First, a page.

States to tackle:
Alabama , California, Georgia, Missouri, Oklahoma, Tennessee, Utah
States to ignore: Arkansas , Colorado, Illinois, New York, New Jersey

The Republicans

For the GOP, Tsunami Tuesday’s influence depends on how many people are still in the race. If Rudy Giuliani and Mike Huckabee stick around after Florida, both could run regional campaigns in the Northeast and South, respectively, that could keep the race muddled. But if it becomes a two-way race, the Republicans’ winner-take-all delegate rules mean that John McCain or Mitt Romney could hold a commanding, but not invincible, lead moving forward.

Rudy Giuliani : For Rudy, Feb. 5 is everything. He took a gamble by ignoring the earliest primaries and focusing on Florida. If he wins there, media coverage will carry through the Super Tuesday states and he’ll look like a genius. If he loses—which is likely—he enters the Big 2-5 without a single victory to his name and he’ll look like a fool. Either way, he should focus on big coastal primaries like California and New York (274 delegates total), where John McCain is putting up a fight . Nearby winner-take-all states like New Jersey , Connecticut , and Delaware (100 total) are also must-wins. He’ll likely pick up a few delegates in states that award them proportionally ( Massachusetts , Illinois ) and the caucuses ( Colorado , Maine ), but those contests are unpredictable. Keep in mind: An ailing economy hurts Rudy. As recession looms/hits, Romney’s perceived business acumen translates to electoral strength, while Giuliani’s national security chops lose relevance, especially against an energized McCain.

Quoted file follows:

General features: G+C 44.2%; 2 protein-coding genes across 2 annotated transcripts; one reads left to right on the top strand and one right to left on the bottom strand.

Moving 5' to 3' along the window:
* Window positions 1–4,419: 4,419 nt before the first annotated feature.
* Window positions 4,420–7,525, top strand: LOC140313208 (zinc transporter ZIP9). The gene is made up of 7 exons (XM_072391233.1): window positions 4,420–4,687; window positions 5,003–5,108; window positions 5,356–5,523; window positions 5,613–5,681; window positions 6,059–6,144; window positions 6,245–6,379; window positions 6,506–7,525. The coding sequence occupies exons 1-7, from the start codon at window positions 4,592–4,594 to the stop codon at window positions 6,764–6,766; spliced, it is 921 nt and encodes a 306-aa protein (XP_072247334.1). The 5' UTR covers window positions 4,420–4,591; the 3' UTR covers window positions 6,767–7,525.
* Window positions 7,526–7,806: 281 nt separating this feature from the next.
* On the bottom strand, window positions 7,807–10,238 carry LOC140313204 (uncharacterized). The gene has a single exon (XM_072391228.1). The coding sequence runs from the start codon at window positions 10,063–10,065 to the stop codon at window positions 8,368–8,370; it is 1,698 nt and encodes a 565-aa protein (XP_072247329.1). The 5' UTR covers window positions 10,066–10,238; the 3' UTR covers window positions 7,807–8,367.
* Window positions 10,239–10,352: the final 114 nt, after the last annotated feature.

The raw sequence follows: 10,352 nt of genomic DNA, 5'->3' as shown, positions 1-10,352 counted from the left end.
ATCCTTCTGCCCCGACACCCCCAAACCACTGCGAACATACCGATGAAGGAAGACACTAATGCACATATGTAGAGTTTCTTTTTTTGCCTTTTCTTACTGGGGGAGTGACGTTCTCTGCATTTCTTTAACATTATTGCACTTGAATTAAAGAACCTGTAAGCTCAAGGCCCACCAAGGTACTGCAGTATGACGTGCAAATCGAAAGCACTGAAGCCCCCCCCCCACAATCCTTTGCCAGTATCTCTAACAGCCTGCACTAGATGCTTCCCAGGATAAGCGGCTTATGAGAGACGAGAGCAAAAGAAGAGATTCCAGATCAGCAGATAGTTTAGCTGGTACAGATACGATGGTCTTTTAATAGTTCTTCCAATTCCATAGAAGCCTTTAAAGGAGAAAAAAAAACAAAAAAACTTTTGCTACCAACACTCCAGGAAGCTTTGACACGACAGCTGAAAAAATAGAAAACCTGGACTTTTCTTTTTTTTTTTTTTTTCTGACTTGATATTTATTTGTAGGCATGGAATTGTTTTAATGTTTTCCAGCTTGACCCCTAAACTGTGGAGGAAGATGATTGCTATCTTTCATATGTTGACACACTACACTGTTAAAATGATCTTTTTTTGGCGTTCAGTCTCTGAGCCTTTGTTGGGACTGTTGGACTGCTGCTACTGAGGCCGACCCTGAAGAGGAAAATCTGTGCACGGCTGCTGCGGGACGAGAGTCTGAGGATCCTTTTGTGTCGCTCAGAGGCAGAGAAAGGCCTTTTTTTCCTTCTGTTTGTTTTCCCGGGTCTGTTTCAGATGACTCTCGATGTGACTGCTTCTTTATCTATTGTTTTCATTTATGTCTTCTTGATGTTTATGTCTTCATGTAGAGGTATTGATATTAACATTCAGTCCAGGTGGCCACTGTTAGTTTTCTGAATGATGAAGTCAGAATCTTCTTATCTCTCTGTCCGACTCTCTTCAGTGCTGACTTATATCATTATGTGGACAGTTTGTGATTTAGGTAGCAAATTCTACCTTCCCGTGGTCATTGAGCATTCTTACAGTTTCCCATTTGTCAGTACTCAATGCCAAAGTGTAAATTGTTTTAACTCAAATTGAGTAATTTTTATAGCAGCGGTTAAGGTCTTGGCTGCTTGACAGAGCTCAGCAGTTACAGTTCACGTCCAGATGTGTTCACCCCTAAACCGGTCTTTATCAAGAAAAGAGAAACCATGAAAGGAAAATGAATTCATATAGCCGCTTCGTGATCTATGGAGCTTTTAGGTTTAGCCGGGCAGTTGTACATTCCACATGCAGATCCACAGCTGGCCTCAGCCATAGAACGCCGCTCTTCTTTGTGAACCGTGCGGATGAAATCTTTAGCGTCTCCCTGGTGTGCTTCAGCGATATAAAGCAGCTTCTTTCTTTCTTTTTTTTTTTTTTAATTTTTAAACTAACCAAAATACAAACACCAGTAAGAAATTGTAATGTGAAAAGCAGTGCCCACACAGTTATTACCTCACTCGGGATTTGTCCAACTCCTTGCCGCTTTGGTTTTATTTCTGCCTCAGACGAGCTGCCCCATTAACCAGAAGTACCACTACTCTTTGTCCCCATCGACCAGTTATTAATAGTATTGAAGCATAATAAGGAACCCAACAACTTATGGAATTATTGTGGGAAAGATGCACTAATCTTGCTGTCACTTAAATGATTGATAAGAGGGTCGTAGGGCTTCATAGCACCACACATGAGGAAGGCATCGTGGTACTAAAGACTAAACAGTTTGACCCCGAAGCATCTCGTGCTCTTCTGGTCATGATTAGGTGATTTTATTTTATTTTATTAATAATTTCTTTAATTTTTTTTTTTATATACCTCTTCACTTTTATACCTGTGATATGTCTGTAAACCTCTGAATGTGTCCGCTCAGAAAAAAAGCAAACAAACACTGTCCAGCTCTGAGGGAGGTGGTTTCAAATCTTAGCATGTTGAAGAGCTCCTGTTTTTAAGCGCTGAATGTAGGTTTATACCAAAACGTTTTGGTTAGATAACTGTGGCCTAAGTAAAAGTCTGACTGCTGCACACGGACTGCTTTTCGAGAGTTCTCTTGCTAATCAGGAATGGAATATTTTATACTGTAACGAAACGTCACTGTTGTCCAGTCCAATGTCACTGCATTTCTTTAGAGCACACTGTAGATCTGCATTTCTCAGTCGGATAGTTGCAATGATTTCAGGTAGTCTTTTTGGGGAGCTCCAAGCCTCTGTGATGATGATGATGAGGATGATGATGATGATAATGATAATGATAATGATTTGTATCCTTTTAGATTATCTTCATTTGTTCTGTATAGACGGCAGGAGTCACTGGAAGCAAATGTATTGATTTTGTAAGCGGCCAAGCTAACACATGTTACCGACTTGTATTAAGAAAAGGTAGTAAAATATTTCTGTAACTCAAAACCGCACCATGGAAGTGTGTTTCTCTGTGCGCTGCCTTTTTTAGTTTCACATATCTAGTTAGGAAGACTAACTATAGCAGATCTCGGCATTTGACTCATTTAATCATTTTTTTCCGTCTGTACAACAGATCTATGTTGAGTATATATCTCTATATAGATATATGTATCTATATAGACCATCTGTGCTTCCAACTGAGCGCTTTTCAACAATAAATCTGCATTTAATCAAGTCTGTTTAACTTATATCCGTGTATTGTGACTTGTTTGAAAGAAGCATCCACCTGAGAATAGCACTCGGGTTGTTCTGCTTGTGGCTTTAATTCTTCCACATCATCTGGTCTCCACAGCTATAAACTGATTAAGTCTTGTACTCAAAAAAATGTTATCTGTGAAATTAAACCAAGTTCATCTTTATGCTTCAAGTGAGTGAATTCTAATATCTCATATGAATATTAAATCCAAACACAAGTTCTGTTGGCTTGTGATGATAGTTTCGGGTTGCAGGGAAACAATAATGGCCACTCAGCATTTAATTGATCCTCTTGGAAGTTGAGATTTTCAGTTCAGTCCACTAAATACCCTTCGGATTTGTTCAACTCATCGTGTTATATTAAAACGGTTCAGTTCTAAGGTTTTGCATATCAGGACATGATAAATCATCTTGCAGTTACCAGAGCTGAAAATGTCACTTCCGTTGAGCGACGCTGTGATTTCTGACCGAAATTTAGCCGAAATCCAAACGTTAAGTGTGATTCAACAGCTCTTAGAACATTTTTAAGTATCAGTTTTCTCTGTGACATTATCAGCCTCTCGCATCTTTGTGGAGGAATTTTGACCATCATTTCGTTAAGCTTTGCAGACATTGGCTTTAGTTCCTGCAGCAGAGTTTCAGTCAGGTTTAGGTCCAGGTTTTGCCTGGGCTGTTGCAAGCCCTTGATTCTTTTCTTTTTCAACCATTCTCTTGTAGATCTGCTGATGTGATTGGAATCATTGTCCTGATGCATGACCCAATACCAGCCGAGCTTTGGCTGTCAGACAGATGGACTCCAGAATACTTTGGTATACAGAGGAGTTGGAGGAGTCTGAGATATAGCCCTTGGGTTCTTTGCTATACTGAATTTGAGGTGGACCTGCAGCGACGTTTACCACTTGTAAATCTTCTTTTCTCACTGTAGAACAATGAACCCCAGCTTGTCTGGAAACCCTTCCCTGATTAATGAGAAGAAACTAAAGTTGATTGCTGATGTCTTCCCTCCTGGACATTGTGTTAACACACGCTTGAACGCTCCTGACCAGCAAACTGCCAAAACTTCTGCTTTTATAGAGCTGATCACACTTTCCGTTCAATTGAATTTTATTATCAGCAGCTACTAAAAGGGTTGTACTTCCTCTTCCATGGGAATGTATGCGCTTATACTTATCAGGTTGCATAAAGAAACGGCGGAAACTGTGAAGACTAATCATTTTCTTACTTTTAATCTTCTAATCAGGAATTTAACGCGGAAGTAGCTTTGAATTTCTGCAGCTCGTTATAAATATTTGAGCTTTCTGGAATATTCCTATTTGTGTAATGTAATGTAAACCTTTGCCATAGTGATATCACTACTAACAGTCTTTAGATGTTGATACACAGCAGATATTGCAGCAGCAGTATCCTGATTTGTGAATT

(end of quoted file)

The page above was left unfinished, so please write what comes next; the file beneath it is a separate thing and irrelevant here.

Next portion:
States to tackle: Connecticut, Delaware, New Jersey, New York
States to ignore: Arizona, Arkansas, Alabama, Tennessee